"I do think there was a lot of activity…There’s just a lot of, you know, the band is going on, songs going off, there’s a lot of people, and that’s OK, but you’ve still got to remain in character, and that’s something we didn’t do.
Well said, Jerry. It was exciting to see baseball played in Puerto Rico last night but the Mets appeared to be somewhat caught up in the spectacle, especially since a few of the Mets are Puerto Rican and several others are from neighboring countries. Throw in all the in-stadium distractions and it’s easy to see why the Mets were not at their best. It’s hard enough to hit a 95 mph fastball or throw an effective knuckleball when it’s deafly quiet; it’s nearly impossible when you can barely hear yourself think. Only Canadian Jason Bay seemed to be comfortable in blasting two home runs, but if the Mets played a game in Canada he would probably be flustered too.
Expect the Mets to bounce back these next two days now that it’s out of their system. They will get back “in character” like Jerry said, which means that they will be the fundamentally sound, never-say-die team that we have come to know and love this season.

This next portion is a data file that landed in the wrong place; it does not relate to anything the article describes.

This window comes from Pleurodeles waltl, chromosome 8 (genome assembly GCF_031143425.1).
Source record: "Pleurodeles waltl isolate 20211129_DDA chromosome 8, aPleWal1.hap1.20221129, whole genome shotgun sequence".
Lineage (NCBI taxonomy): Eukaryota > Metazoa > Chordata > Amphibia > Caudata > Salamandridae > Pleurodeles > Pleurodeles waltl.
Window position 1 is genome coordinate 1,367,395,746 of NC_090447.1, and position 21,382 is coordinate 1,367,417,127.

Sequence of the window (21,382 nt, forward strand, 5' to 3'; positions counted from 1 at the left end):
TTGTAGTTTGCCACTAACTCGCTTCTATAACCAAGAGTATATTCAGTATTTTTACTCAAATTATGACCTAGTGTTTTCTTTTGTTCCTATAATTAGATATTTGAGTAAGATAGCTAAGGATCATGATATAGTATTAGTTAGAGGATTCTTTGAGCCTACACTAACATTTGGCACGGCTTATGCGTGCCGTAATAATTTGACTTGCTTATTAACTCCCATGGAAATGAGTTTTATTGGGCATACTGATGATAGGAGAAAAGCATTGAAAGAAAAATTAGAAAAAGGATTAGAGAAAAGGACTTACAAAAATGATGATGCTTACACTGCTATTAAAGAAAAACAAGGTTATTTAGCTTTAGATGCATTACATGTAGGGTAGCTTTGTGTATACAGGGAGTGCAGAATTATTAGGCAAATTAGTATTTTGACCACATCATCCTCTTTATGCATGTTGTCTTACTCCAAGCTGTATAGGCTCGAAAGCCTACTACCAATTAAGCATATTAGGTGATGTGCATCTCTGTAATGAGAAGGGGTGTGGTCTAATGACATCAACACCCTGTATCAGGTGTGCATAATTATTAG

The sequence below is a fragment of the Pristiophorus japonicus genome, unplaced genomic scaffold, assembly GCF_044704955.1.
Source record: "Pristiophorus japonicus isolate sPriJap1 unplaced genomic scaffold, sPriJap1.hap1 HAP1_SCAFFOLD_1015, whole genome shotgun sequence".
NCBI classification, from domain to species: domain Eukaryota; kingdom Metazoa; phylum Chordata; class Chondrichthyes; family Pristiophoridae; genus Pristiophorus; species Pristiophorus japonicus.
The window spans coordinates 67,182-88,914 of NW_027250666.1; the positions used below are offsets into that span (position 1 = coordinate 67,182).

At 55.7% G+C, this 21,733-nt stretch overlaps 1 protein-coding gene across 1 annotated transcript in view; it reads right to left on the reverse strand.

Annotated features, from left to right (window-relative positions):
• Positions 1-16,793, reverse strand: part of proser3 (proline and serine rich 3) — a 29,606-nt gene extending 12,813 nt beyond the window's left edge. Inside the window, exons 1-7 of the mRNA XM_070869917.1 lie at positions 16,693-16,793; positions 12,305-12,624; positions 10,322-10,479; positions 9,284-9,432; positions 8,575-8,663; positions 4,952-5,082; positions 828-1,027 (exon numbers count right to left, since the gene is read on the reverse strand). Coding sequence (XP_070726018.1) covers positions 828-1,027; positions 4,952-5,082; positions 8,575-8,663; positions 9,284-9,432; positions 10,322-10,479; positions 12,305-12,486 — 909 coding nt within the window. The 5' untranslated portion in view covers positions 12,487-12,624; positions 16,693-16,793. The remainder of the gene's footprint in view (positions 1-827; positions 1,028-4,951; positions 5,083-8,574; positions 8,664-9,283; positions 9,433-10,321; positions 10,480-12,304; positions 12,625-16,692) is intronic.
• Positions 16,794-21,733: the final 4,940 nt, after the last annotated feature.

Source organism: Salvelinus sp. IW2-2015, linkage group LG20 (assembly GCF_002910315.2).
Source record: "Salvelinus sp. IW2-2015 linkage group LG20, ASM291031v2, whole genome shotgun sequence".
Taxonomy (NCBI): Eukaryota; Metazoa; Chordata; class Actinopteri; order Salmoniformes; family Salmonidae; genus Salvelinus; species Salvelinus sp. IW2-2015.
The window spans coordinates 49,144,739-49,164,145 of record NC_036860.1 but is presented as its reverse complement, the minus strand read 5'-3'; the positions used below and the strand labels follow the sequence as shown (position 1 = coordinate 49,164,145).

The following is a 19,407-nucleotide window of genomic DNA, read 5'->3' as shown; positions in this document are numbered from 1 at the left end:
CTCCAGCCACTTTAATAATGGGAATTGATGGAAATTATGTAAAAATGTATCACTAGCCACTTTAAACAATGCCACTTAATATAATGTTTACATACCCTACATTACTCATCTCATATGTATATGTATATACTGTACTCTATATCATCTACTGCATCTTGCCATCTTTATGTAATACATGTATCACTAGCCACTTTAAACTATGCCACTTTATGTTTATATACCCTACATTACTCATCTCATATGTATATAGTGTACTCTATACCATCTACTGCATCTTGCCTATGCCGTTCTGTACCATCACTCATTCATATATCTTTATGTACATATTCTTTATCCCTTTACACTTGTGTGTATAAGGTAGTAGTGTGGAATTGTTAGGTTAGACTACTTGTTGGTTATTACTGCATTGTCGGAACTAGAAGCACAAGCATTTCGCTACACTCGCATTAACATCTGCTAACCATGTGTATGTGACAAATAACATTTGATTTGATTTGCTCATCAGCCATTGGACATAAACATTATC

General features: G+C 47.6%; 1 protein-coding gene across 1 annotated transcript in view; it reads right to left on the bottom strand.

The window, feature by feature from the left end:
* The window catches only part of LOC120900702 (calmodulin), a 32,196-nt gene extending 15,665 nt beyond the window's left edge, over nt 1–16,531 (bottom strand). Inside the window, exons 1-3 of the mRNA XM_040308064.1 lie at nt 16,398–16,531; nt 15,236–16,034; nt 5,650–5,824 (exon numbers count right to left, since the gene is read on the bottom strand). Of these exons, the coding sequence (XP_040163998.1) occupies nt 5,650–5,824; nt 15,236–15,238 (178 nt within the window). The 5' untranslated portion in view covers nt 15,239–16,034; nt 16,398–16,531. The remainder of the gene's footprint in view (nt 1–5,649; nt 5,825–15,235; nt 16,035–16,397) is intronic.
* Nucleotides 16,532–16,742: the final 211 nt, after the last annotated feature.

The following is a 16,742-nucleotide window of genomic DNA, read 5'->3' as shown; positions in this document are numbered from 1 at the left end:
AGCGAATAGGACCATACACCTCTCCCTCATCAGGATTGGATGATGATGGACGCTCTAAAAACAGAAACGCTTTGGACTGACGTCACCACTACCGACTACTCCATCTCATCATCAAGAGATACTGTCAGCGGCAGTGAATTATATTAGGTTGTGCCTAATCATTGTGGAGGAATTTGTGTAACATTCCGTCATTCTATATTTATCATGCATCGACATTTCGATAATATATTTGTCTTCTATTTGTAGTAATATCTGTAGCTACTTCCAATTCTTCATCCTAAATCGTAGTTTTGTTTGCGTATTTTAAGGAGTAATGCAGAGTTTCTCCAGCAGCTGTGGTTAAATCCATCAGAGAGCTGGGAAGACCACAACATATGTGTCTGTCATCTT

But if they don’t, the good news is that after this three game series their remaining games will all be played in the United States, where they are 43-32. They won’t have to deal with loud piped-in noises while the ball is in play. After all, the craziest an American baseball crowd during a game in June is when “the wave” makes it all the way around the ballpark. And next time they face the Marlins on the road there will be 10,000 people in the stands, most of which will be Mets fans anyway.
So chalk this one up to an aberration, Mets fans. Back in the states, R.A Dickey’s knuckleball will dance again. Jose Reyes will be stealing second rather than getting picked off. And Fernando Nieve will…well, you get the idea.
Post written by Mike Simon